Somehow, I had fooled myself into believing as long as I kept my role as a parent in perspective knowing I’m the parent and he’s the kid, my job is to teach him to fly and then send him off into the world, if I could keep that in sight, maybe I could avoid the “empty nest syndrome” I’ve seen others experience. If I could keep my own life rich and full, I would not only be modeling an independent healthy lifestyle for my child but I would also be able to release this little bird one day with grace and joy. Yet, somehow along the way, probably before he was born, possibly even before he was conceived, I fell madly in love with this little person. I genuinely enjoy his company and companionship. He delights me with his perspective on the world and he has taught me so much about myself. I love being his mom, helping guide him, offering that little push and then watching him go. I enjoy watching his confidence grow, his interests develop. I thought I was all set for further steps toward independence. But this, this felt more like a huge leap into a vast body of water where he would surface only long enough to take a quick breath, for me to catch a brief glimpse, then dive back down again. I wasn’t ready to let go of that much so suddenly.
Often when I think about letting go, I think of the troublesome things, letting go of grief, frustration, disappointment, anger, the stuff that weighs us down and keeps our feet stuck in the mud. This weekend reminded me letting go is more than dropping the burdensome stories we carry. Letting go is also about releasing our grip from that which we love and, because we are human, become attached. The fact is, to love deeply is to also open yourself to great heartbreak and loss and that a tough thing to know going in. However, I certainly wouldn’t trade one to avoid the other. I guess this weekend was just a jolt of realization that I am not going to be able to avoid the sting of watching my little one pull away and I better figure out a way to be ok with that.
When we got home from the 3 day woods extravaganza, my kiddo helped me unpack our things. Afterward he politely asked if I might peel and chop up a mango for him. He asked if I’d like some too. We chatted about the weekend over juicy mango slices and triscuits. I later drew him a hot bath and he happily soaked off 3 days worth of dirt and campfire smoke that had built up and then I dug out his favorite pajamas for him to climb into. I made some dinner for us both and I let him sprawl on the couch after we ate to watch one of his favorite tv shows. All was right in the world again.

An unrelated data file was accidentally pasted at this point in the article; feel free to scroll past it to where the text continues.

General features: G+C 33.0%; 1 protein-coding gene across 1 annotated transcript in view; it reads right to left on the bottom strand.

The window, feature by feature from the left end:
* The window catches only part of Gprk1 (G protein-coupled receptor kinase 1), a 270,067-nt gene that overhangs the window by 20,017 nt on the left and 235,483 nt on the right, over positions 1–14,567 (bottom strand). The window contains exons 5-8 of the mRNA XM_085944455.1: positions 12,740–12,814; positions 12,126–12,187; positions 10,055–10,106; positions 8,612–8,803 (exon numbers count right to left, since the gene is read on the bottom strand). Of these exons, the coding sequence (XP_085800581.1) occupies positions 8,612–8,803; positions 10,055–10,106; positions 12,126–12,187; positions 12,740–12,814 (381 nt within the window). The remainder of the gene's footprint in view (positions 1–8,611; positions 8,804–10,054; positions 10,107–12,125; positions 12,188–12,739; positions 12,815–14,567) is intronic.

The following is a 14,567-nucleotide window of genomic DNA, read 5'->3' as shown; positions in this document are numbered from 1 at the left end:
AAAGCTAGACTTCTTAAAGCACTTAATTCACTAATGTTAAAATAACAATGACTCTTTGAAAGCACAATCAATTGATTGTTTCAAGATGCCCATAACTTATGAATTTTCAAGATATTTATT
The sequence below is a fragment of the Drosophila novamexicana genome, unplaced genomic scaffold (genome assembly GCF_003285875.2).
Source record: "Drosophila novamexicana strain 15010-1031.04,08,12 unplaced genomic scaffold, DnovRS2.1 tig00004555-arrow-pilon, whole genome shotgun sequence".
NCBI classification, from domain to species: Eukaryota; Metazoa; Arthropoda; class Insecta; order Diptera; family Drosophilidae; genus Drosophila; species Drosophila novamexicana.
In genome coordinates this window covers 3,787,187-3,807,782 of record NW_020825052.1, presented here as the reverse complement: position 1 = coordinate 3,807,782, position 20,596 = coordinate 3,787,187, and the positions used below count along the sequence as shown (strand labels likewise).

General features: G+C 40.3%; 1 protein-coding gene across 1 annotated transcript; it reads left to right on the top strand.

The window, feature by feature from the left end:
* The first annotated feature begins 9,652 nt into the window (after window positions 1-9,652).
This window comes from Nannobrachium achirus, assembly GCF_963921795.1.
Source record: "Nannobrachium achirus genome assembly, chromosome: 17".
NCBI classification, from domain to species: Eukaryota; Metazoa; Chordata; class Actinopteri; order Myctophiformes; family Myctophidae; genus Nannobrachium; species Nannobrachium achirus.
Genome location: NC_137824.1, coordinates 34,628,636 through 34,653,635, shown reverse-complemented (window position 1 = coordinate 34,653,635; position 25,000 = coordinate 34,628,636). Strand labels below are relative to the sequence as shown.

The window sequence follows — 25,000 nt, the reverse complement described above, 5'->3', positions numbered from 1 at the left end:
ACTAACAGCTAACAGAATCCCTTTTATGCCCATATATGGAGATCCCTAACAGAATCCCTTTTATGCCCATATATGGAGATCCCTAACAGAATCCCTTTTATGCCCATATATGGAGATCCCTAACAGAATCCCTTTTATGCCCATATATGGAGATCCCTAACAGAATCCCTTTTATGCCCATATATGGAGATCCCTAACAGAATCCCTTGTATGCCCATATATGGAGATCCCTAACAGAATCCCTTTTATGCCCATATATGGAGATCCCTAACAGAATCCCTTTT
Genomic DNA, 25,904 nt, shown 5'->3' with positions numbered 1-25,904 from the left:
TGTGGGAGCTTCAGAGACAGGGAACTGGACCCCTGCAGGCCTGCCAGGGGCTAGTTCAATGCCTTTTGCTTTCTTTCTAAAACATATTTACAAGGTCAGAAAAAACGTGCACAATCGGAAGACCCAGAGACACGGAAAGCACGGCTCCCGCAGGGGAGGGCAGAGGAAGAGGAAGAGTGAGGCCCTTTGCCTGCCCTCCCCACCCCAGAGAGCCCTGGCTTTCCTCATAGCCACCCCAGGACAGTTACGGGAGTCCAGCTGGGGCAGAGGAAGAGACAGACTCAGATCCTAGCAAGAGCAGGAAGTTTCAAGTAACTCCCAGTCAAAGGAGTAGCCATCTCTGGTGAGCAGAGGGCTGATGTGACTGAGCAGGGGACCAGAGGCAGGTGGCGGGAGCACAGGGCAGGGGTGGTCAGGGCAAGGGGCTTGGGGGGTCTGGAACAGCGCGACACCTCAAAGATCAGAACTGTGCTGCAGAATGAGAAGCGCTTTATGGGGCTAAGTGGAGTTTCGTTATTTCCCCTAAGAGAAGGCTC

At the end of the night he sought me out, he was pretty rattled. He told me that he and the kids had been sharing creepy ghost stories and songs over the weekend and now these things were stuck in his head. He asked if I had ever had that happen to me, getting something scary stuck in my head, he asked if he’d ever be able to stop thinking about it. A visiting friend and I sat with him on the floor and talked, we took deep breaths together, we told him about times we’d been scared, then we told more stories, then we started telling funny stories until the 3 of us were laughing. Once he was feeling better, safer, ready to try sleeping again, I asked if he’d like to curl up with mom and dad for the night and for this I was given that smile that reminds me I’m still able to provide total security and happiness for my child.
Falling asleep that night, my 8-year-old tucked under my chin, curled small against my belly I openly acknowledged to myself, this is something I have definitely grown attached to, this human, this love. I thought about how, yes, this growing up thing is going to be challenging and will most certainly bring about many tears but that will never overshadow the pure delight this parenting experience is giving me and I wouldn’t have done a single thing differently.
We simply can’t avoid the pain of loss but we can learn how to strengthen our spirit making it somewhat easier to cope when it happens. We can’t deny ourselves love, joy, laughter, for fear of sadness certain changes and endings will bring. Instead, we need to practice recognizing when those awesome moments are happening and fully embrace them, be in them, love them, then, let them go so the next thing can happen. The tides are always shifting. We have no control over that but we can practice and learn how to support and care for ourselves when these shifts take hold by knowing in our hearts, when things are dark, there will be light again, and by making a commitment to ourselves to bask in the warmth of that light when it shines.